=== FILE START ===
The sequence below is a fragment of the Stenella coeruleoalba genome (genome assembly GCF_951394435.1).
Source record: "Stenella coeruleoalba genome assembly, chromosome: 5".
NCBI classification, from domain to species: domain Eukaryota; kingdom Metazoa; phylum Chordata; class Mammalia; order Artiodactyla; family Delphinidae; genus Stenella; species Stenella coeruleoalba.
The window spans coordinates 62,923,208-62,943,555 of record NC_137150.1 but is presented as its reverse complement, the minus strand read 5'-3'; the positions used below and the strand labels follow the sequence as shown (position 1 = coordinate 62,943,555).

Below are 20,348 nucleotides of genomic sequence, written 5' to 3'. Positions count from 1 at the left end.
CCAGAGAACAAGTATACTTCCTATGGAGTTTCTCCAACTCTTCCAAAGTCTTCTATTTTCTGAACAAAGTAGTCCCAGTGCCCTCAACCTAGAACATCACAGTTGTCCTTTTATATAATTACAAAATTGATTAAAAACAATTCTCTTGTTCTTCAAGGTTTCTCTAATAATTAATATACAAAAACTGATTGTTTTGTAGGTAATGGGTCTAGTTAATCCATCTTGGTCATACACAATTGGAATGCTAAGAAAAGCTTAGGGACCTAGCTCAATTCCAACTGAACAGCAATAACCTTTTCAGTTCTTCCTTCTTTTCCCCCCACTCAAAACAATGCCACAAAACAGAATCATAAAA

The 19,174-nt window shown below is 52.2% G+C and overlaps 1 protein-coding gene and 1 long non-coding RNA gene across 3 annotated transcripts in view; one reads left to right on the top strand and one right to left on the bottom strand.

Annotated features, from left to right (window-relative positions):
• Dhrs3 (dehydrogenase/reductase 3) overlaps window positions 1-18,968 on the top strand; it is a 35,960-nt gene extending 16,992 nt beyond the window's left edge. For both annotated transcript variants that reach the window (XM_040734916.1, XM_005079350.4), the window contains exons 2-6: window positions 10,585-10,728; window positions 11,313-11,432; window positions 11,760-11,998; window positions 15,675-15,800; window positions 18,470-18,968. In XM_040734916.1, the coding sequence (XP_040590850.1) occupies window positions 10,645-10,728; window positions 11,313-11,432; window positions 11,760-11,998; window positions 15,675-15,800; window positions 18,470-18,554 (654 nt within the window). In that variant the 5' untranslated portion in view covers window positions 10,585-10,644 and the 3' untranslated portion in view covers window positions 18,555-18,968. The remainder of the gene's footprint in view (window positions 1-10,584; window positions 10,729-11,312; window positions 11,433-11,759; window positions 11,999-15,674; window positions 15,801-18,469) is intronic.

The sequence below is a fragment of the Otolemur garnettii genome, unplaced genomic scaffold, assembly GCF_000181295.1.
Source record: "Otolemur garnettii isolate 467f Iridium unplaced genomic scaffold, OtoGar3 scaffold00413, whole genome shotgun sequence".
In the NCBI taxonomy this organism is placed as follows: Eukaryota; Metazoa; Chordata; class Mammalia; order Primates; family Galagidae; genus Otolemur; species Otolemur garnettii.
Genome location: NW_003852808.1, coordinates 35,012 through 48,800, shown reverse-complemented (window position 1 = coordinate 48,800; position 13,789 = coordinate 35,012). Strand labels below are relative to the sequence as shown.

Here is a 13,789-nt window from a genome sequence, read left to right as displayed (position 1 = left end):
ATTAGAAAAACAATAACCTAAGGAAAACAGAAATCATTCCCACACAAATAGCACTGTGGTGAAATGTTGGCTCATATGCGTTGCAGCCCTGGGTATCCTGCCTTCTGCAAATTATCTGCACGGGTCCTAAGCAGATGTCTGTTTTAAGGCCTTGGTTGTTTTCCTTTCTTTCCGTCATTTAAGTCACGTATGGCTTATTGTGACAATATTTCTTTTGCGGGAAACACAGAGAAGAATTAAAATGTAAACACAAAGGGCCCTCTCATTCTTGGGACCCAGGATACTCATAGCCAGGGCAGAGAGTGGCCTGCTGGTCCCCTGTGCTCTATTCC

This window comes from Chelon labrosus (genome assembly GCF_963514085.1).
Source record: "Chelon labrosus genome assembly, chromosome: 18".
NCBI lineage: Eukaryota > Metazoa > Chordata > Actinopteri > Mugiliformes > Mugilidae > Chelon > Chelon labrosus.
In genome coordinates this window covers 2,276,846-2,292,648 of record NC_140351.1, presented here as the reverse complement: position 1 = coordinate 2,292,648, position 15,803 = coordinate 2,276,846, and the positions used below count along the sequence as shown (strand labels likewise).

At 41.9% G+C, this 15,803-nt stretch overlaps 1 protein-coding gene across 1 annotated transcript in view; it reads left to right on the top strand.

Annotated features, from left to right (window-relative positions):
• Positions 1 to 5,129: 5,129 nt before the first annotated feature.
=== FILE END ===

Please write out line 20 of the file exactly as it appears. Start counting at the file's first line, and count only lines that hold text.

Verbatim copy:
At 41.9% G+C, this 15,803-nt stretch overlaps 1 protein-coding gene across 1 annotated transcript in view; it reads left to right on the top strand.